A giant sun eruption was captured on video by NASA, showing the sheer size and raw power of the star at the center of our solar system.
As Space.com noted, the giant sun eruption was seen on Friday as an explosion of super-hot plasma came in back-to-back solar storms. Known officially as a solar prominence, the giant sun eruption was seen at 1 am EST, followed by a second event four hours later. The eruptions were so large that they were caught by NASA’s Solar Dynamics Observatory.
The video shows a giant loop of red plasma erupting from the sun, blasting away from the sun so far that it shoots out of frame.
“The red-glowing looped material is plasma, a hot gas made of electrically charged hydrogen and helium,” officials with NASA’s Goddard Space Flight Center, which oversees the SDO mission, explained in a description. “The prominence plasma flows along a tangled and twisted structure of magnetic fields generated by the sun’s internal dynamo. An erupting prominence occurs when such a structure becomes unstable and bursts outward, releasing the plasma.”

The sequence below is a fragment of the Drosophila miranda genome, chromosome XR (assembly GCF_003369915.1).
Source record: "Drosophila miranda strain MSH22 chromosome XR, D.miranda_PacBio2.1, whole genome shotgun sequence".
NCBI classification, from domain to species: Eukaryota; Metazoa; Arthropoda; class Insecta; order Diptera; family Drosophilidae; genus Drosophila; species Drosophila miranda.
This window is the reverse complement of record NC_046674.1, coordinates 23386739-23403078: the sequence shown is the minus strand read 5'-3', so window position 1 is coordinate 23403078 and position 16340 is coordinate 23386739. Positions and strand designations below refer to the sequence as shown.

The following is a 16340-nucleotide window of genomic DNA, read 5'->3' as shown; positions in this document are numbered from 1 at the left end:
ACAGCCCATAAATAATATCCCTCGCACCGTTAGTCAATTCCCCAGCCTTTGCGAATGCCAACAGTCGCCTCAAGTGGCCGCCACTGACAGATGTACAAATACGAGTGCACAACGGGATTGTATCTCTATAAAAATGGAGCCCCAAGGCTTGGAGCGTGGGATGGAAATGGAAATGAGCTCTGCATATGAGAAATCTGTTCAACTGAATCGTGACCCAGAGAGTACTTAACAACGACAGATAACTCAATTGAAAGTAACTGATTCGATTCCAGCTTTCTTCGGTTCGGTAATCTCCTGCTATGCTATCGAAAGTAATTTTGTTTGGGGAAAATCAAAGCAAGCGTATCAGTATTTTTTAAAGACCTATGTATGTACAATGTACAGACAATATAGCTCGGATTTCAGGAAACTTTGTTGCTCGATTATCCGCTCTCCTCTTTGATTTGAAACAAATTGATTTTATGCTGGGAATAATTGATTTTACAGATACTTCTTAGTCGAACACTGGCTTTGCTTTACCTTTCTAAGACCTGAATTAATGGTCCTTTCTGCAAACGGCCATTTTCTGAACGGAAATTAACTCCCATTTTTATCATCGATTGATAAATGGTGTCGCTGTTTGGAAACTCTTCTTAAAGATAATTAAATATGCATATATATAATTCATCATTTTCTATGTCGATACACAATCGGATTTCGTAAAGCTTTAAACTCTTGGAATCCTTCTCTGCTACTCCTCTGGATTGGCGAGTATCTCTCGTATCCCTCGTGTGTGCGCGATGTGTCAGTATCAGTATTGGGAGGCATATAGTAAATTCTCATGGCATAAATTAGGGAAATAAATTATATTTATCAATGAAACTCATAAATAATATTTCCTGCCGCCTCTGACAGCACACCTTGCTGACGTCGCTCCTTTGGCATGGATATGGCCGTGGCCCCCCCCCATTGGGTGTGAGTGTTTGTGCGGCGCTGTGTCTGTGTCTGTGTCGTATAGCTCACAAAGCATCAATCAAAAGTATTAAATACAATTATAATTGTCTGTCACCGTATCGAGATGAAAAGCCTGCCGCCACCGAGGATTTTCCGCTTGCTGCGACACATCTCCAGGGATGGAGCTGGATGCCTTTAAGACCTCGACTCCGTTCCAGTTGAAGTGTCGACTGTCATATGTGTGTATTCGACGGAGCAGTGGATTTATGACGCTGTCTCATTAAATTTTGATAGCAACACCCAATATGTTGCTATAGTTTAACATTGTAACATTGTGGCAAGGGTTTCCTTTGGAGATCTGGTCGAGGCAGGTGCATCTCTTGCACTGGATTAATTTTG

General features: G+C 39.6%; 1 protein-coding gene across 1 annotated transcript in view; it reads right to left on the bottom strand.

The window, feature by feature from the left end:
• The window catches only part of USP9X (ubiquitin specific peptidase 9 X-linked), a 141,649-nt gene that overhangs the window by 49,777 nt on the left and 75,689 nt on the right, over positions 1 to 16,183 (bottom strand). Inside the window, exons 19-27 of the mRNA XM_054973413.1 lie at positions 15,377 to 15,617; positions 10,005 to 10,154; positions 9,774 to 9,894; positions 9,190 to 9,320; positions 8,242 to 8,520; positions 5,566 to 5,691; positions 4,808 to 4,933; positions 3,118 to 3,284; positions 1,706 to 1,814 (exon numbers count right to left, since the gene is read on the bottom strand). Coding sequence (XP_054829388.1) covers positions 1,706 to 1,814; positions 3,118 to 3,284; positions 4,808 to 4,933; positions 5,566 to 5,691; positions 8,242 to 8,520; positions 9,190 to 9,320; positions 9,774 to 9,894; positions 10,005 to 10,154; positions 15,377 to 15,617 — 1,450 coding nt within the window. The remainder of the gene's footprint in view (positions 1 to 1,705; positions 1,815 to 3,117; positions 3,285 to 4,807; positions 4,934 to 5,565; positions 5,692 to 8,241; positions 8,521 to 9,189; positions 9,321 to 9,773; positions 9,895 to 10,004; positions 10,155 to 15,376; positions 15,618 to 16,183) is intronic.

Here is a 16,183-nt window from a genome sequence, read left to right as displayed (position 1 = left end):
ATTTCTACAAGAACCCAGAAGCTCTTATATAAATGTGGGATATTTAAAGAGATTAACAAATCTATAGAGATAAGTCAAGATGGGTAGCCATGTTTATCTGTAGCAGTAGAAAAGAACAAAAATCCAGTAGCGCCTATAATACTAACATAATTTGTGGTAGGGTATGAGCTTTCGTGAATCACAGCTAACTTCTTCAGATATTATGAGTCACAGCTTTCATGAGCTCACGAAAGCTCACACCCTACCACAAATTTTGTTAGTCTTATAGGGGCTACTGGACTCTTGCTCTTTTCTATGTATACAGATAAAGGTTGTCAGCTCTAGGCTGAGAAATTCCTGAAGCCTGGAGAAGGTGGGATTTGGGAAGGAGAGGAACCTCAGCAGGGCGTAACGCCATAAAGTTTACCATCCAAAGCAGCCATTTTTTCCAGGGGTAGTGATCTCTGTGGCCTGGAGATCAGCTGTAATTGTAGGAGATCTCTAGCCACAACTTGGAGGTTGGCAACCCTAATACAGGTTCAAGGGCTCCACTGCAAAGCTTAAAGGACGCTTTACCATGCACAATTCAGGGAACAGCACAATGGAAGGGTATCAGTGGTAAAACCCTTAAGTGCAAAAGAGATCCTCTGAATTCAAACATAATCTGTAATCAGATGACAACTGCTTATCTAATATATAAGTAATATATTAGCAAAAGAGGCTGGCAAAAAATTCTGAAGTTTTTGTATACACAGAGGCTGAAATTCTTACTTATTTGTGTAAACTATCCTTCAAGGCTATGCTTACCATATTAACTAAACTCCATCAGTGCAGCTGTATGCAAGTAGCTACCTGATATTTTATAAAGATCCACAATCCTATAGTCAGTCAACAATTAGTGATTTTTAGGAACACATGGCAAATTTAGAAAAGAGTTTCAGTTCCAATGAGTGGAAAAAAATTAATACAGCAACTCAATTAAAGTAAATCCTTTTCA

NASA has also captured past solar explosions. At the end of August, a filament of solar material exploded out of the sun at 900 miles per second, with the Solar Dynamics Observatory again catching the sun eruption on camera.
The giant sun eruptions also created some amazing sights for people at high latitudes, creating bright and colorful Northern Lights displays.
While solar flares have the potential to disrupt satellites and electrical systems on Earth, the giant sun eruption captured by NASA was aimed away from Earth and shouldn’t cause any problems, Red Orbit reported.